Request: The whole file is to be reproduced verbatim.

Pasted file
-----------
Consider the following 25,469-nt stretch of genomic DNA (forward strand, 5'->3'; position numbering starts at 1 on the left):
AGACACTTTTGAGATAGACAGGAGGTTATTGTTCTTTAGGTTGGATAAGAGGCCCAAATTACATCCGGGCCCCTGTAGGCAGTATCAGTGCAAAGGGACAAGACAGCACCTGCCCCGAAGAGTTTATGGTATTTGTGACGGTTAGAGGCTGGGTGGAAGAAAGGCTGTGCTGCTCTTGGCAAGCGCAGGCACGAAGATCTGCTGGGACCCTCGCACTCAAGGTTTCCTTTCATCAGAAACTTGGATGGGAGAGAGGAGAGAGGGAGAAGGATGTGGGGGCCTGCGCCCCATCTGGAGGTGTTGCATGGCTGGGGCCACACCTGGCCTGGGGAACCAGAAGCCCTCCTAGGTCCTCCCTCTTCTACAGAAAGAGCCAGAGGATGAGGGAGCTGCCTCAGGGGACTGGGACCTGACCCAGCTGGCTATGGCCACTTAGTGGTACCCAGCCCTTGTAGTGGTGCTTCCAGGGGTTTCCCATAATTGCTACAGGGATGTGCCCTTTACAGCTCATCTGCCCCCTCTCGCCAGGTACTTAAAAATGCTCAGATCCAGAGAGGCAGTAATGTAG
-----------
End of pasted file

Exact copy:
Consider the following 25,469-nt stretch of genomic DNA (forward strand, 5'->3'; position numbering starts at 1 on the left):
AGACACTTTTGAGATAGACAGGAGGTTATTGTTCTTTAGGTTGGATAAGAGGCCCAAATTACATCCGGGCCCCTGTAGGCAGTATCAGTGCAAAGGGACAAGACAGCACCTGCCCCGAAGAGTTTATGGTATTTGTGACGGTTAGAGGCTGGGTGGAAGAAAGGCTGTGCTGCTCTTGGCAAGCGCAGGCACGAAGATCTGCTGGGACCCTCGCACTCAAGGTTTCCTTTCATCAGAAACTTGGATGGGAGAGAGGAGAGAGGGAGAAGGATGTGGGGGCCTGCGCCCCATCTGGAGGTGTTGCATGGCTGGGGCCACACCTGGCCTGGGGAACCAGAAGCCCTCCTAGGTCCTCCCTCTTCTACAGAAAGAGCCAGAGGATGAGGGAGCTGCCTCAGGGGACTGGGACCTGACCCAGCTGGCTATGGCCACTTAGTGGTACCCAGCCCTTGTAGTGGTGCTTCCAGGGGTTTCCCATAATTGCTACAGGGATGTGCCCTTTACAGCTCATCTGCCCCCTCTCGCCAGGTACTTAAAAATGCTCAGATCCAGAGAGGCAGTAATGTAG